Objective: As a first step towards evaluating the role of oxidative stress in the process of labour, we tested whether term labour is associated with increased oxidisibility of maternal serum lipids. Design: A controlled prospective study. Setting: Tertiary care centre. Population: Twenty healthy women in active labour and 20 healthy pregnant women not in labour (controls) matched for maternal and gestational age. Methods: Venous blood was drawn from women in both groups. Serum levels of lipid peroxidation products and the kinetics of copper-induced oxidation ex vivo were monitored spectroscopically at 37°C by continuous recording of absorbance at 245 nm. Main outcome measures: Oxidative stress parameters. Results: The initial optical density (OD) at 245 nm, attributed to preformed dienic hydroperoxides and 7-keto-cholesterol (main products of lipid peroxidation), was higher in the labouring group than in the controls (1.30 ± 0.11 vs 1.18 ± 0.09, OD 245 nm, respectively, P < 0.001). The lag phase, reflecting resistance of serum lipids to oxidation, was significantly shorter in the labouring group than in the controls (43.2 ± 1.4 vs 56.2 ± 4.7 min, respectively, P = 0.01). Conclusion: High levels of serum hydroperoxides and decreased resistance of serum lipids to copper-induced peroxidation ex vivo suggest labour to be associated with high oxidative stress. Whether oxidative stress is involved in initiating the labour process or is consequent awaits further studies.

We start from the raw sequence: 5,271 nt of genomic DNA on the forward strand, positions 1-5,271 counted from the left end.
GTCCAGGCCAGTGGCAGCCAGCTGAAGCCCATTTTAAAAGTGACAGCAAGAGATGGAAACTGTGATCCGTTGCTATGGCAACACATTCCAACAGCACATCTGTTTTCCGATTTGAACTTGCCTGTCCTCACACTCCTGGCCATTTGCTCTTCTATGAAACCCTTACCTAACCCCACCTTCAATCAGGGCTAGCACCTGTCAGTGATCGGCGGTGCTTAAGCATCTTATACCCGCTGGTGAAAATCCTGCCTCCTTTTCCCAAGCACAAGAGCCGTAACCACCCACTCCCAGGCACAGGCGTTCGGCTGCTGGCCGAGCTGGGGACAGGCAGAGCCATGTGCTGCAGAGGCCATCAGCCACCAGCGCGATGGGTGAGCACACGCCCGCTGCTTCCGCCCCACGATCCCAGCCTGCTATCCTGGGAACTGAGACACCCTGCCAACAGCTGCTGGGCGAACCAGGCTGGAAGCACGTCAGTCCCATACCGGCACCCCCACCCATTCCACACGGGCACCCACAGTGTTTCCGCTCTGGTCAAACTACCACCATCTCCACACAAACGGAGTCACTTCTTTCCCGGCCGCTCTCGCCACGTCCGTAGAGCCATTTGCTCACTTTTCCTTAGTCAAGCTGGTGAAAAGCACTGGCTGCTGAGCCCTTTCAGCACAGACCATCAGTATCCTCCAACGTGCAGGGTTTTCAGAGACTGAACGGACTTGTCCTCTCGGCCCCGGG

|Number of pages||4|
|Journal||BJOG: An International Journal of Obstetrics and Gynaecology|
|State||Published - Aug 2002|